Scotland urged to be a world leader on children’s rights

The Observatory of Children's Human Rights Scotland has been launched.

Pressure has been placed on the Scottish Government to fulfil its pledge to incorporate a declaration on children’s rights into law.

The plea came as a new body was set up that aims to improve the day-to-day lives of children and young people across Scotland.

The Observatory of Children’s Humans Rights Scotland was launched as more than 50 charities and campaigners published a progress report setting out the state of children’s rights.

The Scottish Government has already committed to legislate to incorporate the United Nations Convention On The Rights Of The Child (UNCRC) into Scottish law.

It sets out a variety of rights all youngsters should be entitled to, including the right to be listened to, to good quality health care, clean water and good food, as well as the right to an education, proper housing, and to be able to relax and play.

The Observatory regards fulfilling this pledge as the next step ministers should take.

But in order for the commitment for the NCRC to be written into Scottish law by 2021 to be met, campaigners say legislation must be introduced at Holyrood within the next few months to ensure children’s human rights are fully protected, supported and promoted.

The new Observatory has been created by Edinburgh and Strathclyde universities, together with the Children’s Parliament, the Scottish Youth Parliament, the Children and Young People’s Commissioner for Scotland, and Together, the Scottish Alliance for Children’s Rights.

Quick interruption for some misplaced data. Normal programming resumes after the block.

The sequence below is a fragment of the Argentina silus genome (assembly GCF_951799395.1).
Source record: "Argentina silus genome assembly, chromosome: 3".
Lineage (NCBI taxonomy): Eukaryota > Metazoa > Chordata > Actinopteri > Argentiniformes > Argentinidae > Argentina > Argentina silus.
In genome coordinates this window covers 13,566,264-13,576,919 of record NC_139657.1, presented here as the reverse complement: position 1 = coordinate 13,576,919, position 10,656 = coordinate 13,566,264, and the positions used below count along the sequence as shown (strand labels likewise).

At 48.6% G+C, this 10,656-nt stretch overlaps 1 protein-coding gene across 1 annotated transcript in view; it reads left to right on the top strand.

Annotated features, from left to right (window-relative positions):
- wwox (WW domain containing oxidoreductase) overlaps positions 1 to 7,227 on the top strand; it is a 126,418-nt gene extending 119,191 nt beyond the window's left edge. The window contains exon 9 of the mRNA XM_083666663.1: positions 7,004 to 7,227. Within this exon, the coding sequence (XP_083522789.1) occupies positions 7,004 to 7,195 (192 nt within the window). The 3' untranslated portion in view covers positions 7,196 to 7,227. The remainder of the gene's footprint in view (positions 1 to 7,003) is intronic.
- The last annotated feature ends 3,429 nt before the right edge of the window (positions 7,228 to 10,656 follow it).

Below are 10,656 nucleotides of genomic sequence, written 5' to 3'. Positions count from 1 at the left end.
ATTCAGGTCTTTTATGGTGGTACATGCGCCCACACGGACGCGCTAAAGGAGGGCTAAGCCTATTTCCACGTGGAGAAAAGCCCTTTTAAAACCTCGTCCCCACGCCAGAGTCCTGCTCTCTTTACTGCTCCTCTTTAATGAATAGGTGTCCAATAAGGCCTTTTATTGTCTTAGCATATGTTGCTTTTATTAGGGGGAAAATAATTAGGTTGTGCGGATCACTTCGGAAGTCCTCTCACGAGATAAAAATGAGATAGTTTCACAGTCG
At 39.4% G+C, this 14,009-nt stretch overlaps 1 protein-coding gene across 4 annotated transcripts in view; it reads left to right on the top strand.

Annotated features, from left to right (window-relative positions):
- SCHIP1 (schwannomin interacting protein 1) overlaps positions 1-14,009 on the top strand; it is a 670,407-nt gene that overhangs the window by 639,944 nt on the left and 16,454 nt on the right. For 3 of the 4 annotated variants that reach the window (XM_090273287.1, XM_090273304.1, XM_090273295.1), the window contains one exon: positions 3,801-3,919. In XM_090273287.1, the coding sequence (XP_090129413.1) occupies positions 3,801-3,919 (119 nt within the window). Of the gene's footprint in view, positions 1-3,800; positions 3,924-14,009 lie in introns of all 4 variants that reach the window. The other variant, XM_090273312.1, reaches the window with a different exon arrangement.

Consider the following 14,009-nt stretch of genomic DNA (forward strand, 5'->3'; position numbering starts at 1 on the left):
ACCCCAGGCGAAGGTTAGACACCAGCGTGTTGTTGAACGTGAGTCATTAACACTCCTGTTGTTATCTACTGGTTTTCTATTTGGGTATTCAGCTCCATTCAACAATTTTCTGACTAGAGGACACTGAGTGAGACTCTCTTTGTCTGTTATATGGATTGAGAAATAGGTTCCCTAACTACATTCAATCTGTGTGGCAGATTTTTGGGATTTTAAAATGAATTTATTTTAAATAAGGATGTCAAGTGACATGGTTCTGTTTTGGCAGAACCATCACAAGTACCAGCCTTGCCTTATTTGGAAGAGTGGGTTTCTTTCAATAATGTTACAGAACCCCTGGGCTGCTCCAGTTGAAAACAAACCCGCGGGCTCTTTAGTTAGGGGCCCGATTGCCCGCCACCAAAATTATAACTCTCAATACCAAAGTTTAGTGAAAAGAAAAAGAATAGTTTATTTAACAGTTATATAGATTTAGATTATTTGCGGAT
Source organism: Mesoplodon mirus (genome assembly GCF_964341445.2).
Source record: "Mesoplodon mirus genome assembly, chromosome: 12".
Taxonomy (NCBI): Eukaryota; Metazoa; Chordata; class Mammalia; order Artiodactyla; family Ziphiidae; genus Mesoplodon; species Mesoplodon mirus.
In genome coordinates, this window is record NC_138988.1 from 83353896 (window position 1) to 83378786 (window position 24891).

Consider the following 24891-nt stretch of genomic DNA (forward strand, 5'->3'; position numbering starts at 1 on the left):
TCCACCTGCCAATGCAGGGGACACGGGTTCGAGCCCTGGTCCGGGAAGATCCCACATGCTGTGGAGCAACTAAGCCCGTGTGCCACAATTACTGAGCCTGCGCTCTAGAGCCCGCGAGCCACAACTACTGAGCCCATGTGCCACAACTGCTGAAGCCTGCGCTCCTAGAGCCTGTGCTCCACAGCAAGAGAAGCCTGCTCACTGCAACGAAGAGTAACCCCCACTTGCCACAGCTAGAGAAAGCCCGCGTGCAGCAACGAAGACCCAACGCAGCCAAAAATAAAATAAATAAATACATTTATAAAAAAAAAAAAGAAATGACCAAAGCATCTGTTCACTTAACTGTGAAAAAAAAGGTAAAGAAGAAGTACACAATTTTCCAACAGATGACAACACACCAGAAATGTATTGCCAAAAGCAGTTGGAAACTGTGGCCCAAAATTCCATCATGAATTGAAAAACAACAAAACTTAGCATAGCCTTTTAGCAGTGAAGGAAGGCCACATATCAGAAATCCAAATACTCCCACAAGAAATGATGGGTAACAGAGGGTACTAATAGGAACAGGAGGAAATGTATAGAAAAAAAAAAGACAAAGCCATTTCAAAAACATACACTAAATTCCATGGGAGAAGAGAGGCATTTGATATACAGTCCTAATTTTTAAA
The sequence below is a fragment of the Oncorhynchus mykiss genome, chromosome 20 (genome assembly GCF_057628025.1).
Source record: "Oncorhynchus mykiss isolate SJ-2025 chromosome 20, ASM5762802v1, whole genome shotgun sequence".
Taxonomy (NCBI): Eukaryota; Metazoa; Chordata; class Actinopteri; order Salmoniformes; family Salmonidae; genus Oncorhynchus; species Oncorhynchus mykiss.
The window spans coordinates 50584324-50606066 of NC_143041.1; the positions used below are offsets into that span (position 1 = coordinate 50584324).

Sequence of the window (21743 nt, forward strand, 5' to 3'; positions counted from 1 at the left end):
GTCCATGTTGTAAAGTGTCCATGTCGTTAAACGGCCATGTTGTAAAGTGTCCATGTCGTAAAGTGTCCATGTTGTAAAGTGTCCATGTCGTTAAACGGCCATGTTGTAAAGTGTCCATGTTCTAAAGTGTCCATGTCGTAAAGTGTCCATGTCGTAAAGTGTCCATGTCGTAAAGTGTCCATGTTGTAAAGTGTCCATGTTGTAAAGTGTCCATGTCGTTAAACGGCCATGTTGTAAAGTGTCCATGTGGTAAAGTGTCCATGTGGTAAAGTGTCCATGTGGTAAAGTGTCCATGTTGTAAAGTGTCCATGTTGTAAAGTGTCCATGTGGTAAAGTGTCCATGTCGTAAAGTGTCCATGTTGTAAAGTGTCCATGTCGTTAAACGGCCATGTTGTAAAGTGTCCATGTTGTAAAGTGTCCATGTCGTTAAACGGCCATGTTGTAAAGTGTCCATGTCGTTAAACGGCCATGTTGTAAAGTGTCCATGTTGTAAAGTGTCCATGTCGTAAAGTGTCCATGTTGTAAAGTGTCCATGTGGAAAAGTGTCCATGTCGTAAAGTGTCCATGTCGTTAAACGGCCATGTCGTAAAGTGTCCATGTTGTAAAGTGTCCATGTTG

Kay Tisdall, professor of childhood policy at Edinburgh University, said incorporating UNCRC into law would help “allow children and young people from across Scotland to thrive”.

She said: “Working together with children, young people and organisations dedicated to their rights and wellbeing, we hope the Observatory will have a significant and positive impact on children’s human dignity, ensuring they are respected and supported to reach their full potential, because when our children and young people thrive, our communities and our society thrives too.

“There is much work to be done.

“From today, the Observatory will play its part in ensuring that children and young people are empowered to know about, and enforce, their human rights, because when they do, we all benefit.”

Professor Jennifer Davidson from Strathclyde University said the establishment of the Observatory “marks an important step in ensuring that Scotland joins the small, yet growing number of nations around the world who are leading the way in children and young people’s human rights”.

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